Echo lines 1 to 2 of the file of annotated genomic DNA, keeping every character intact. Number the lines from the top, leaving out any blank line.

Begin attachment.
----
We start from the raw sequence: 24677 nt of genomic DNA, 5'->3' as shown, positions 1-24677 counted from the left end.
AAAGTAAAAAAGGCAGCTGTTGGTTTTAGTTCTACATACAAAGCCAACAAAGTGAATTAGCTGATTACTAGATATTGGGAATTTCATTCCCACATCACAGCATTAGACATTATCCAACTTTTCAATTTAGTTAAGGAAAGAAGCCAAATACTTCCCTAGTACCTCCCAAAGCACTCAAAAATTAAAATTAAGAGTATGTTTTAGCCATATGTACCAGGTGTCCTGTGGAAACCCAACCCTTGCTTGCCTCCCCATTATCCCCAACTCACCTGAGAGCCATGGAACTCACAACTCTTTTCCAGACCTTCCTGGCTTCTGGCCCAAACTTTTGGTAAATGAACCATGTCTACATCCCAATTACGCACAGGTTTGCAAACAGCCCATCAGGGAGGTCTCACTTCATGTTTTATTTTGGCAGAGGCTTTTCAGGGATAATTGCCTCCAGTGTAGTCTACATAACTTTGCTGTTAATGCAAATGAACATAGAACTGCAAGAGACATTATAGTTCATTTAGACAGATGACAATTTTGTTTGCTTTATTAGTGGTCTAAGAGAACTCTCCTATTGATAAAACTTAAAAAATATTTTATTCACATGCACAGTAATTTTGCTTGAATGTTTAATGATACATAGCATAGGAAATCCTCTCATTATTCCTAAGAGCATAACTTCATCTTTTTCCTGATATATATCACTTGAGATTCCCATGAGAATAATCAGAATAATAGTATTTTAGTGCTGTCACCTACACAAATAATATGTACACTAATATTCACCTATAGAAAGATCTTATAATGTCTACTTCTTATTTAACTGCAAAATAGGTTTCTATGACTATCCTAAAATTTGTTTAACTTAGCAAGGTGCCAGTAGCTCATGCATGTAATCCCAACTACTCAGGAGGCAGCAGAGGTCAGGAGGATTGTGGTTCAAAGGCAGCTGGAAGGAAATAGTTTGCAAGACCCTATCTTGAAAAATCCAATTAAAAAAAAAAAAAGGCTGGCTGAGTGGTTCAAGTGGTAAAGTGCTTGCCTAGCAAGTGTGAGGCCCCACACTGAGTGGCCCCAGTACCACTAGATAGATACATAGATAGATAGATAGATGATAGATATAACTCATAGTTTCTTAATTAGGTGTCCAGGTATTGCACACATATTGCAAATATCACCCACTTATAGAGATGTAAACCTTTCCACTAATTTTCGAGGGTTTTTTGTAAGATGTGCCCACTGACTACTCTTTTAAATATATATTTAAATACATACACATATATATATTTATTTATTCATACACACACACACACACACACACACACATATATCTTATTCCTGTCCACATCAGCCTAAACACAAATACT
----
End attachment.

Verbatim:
We start from the raw sequence: 24677 nt of genomic DNA, 5'->3' as shown, positions 1-24677 counted from the left end.
AAAGTAAAAAAGGCAGCTGTTGGTTTTAGTTCTACATACAAAGCCAACAAAGTGAATTAGCTGATTACTAGATATTGGGAATTTCATTCCCACATCACAGCATTAGACATTATCCAACTTTTCAATTTAGTTAAGGAAAGAAGCCAAATACTTCCCTAGTACCTCCCAAAGCACTCAAAAATTAAAATTAAGAGTATGTTTTAGCCATATGTACCAGGTGTCCTGTGGAAACCCAACCCTTGCTTGCCTCCCCATTATCCCCAACTCACCTGAGAGCCATGGAACTCACAACTCTTTTCCAGACCTTCCTGGCTTCTGGCCCAAACTTTTGGTAAATGAACCATGTCTACATCCCAATTACGCACAGGTTTGCAAACAGCCCATCAGGGAGGTCTCACTTCATGTTTTATTTTGGCAGAGGCTTTTCAGGGATAATTGCCTCCAGTGTAGTCTACATAACTTTGCTGTTAATGCAAATGAACATAGAACTGCAAGAGACATTATAGTTCATTTAGACAGATGACAATTTTGTTTGCTTTATTAGTGGTCTAAGAGAACTCTCCTATTGATAAAACTTAAAAAATATTTTATTCACATGCACAGTAATTTTGCTTGAATGTTTAATGATACATAGCATAGGAAATCCTCTCATTATTCCTAAGAGCATAACTTCATCTTTTTCCTGATATATATCACTTGAGATTCCCATGAGAATAATCAGAATAATAGTATTTTAGTGCTGTCACCTACACAAATAATATGTACACTAATATTCACCTATAGAAAGATCTTATAATGTCTACTTCTTATTTAACTGCAAAATAGGTTTCTATGACTATCCTAAAATTTGTTTAACTTAGCAAGGTGCCAGTAGCTCATGCATGTAATCCCAACTACTCAGGAGGCAGCAGAGGTCAGGAGGATTGTGGTTCAAAGGCAGCTGGAAGGAAATAGTTTGCAAGACCCTATCTTGAAAAATCCAATTAAAAAAAAAAAAAGGCTGGCTGAGTGGTTCAAGTGGTAAAGTGCTTGCCTAGCAAGTGTGAGGCCCCACACTGAGTGGCCCCAGTACCACTAGATAGATACATAGATAGATAGATAGATGATAGATATAACTCATAGTTTCTTAATTAGGTGTCCAGGTATTGCACACATATTGCAAATATCACCCACTTATAGAGATGTAAACCTTTCCACTAATTTTCGAGGGTTTTTTGTAAGATGTGCCCACTGACTACTCTTTTAAATATATATTTAAATACATACACATATATATATTTATTTATTCATACACACACACACACACACACACACACATATATCTTATTCCTGTCCACATCAGCCTAAACACAAATACT